How to Solve the Lack of Classes
How to Solve the Lack of Classes
  • Oh Lee Sumin
  • 승인 2016.03.11 19:54
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This winter vacation, someone from Sookmyung posted Talk to the Hand on the Sookmyung Women's University’s Facebook page.  According to the student who made the posting, with only one semester left before graduating, she never imagined she’d encounter so many difficulties enrolling in courses.  It turns out she failed to be admitted to 2 out of 3 classes.  Therefore, she made a desperate outcry complaining about the situation, saying that it didn’t look like she’d be able to graduate this semester.  Like her, many students are upset at the lack of lectures being offered. 


Registration Chaos
▲ The university’s Office of Academic Affairs posted a reply from Park Donggon

Recently, Sookmyung Women’s University is consistently disappointing students with its attempt to coeducationalize Sookmyung Women's University's Graduate School and the controversy over the treatment of cleaning ladies and security guards, and now it has furthered students’ frustration on top by slashing the number of opened lectures.  According to a survey by the Sookmyung Times of 445 from second to fourth year students on difficulties encountered registering for Spring 2016 classes compared to previous semesters about 95.7% students (426 students) said they had a hard time.  A number of students uploaded complaints on the Snowe, Snowrose, and Everytime.  With the huge protest from students, the university’s Office of Academic Affairs posted a reply from Park Donggon on the school community website Snowe asking for students’ understanding regarding course admissions.  Basically, the reply said the school was doing its best to match the needs of students and that it is impossible to resolve every single individual’s issue, so it asked for students’ understanding.
In 2015, Sookmyung Women’s University ranked only at the B level in terms of the national University Restructuring Evaluation, so it had to reduce its student enrollment quota by 4% (92 students).  The evaluation, along with other indicators used in the assessment, found that Sookmyung Women's University had one of the worst full-time professor rates among universities in Korea.  Full-time professors at Kookmin, Hongik, and Seoul Women’s University account for 60% of the lecturing on those campuses and Sangmyung University had its full-time professors covering 70% of all lectures.  However, Sookmyung Women’s University has only 48.5% of its lectures being covered by full-time professors.  Therefore, in order not to avoid a B grade next year and be forced to reduce student admissions again, Sookmyung must increase its rate of full-time professor lectures.  By increasing the number of courses taught by full-time professors, the university inevitably reduces the number of lectures covered by part-time lecturers.  The evaluation hurt the hearts and minds of students who see Sookmyung Women's University as a very prestigious institution.

Sookmyungians’ Voices


Before Sookmyungians start each new semester, there is one thing they all must do: register for courses.  This year registration was done between February 12th and 16th.  Sookmyungians were able to receive confirmation of their final schedules on February 19th on the Sookmyung portal site.  New from 2016 was the abolition of cultural study courses and credit limitations.  These new changes, however, did not stop the criticism and dissatisfaction as shown on Everytime, the Sookmyung community site.  In order to investigate student opinion regarding course registration, the Sookmyung Times surveyed students on the issue using Facebook, Everytime and Kakaotalk.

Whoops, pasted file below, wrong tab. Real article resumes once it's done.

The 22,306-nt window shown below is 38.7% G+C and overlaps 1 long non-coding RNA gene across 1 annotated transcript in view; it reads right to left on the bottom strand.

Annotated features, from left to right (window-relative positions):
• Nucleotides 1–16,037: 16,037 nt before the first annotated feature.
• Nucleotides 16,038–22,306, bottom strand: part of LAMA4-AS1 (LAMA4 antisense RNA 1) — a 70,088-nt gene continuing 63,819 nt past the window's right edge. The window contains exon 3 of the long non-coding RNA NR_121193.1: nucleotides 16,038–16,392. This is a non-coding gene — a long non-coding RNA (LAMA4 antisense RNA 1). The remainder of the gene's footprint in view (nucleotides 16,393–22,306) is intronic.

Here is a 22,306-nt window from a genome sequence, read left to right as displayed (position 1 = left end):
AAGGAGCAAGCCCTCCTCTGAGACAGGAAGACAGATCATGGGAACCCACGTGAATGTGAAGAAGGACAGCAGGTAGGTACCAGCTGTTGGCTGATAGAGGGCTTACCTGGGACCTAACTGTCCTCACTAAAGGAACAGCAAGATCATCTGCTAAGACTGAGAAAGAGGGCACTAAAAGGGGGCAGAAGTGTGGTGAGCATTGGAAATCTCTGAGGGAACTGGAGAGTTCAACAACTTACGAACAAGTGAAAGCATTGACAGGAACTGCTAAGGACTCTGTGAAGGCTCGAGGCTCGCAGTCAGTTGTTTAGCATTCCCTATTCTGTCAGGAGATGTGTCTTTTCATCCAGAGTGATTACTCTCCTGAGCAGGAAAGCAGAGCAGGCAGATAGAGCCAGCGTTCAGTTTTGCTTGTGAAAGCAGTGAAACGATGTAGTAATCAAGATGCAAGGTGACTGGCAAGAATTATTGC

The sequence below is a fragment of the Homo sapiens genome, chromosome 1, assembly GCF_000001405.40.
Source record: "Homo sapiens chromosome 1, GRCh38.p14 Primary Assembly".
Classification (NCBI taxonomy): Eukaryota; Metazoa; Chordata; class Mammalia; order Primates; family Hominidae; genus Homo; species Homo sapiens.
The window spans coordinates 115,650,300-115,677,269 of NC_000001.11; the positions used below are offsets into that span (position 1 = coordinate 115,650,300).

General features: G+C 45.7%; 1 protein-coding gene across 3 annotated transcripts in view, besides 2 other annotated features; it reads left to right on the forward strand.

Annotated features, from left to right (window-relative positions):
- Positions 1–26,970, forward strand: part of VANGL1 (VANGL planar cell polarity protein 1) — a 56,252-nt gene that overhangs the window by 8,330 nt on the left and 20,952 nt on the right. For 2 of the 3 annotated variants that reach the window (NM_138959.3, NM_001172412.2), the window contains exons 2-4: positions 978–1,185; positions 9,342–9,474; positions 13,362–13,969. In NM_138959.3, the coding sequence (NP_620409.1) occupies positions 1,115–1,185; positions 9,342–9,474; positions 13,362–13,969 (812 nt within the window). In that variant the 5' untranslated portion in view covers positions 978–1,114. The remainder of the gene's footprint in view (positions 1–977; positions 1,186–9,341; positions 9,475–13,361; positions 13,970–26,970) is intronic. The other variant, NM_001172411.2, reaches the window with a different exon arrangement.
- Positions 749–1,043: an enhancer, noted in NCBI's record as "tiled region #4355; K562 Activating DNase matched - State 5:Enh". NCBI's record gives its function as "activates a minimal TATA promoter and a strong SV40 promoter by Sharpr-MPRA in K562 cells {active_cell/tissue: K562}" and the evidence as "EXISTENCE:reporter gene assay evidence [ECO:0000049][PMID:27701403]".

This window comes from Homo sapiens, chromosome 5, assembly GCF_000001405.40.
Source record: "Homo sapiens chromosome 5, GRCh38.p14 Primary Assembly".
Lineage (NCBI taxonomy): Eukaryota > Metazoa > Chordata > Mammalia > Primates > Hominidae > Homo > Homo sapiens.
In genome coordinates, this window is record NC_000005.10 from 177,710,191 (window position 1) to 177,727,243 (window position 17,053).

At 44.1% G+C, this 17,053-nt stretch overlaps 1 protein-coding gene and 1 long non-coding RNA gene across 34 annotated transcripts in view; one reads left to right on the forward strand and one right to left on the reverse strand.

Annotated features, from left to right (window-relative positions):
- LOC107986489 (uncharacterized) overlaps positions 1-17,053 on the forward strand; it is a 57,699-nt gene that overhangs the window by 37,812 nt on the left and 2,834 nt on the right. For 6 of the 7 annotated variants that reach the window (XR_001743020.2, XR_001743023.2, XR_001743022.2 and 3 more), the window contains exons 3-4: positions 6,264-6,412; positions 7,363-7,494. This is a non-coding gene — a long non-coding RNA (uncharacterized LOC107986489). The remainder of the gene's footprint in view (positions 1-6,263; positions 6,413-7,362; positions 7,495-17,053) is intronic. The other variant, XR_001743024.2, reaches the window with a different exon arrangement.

SMT asked students only 4 questions, and 452 students responded.  The first question about whether students felt any difficulties registering for courses during the winter break.  Surprisingly, 95.7% answered ‘Yes.’  This finding confirms that students have had difficulties registering for courses even in past semesters. The second question investigated the reason for feeling difficulties registering for courses.  316 of 438 (72.1%) students said they were most frustrated with the maximum enrollment cutoff number, and 294 students of 438 (67.1%) said they were upset at the lack of classes.  Over 50% of polled students said they wish there were more various lectures opened in each department.  These results show that the main issues for Sookmyungians are the maximum course enrollment number, the limited number of classes, and lack of course variety.  In short, focusing on these issues is the key to resolving students’ complaints.  The third question on the survey asked respondents if they had read the reply from the university regarding registration, which was posted on Snowe.  While 93.7% of students said they had read it, only 6.3% of students said they had not.  In short, most Sookmyungians read postings on Snowe.  The final question we asked respondents was about how the university could overcome the problem.  410 out of 446 respondents said merely asking students for understanding will not resolve the issue.  Another 169 of 446 said the school should offer concrete guidance regarding the rationale behind changes to courses, not just background information on the situation.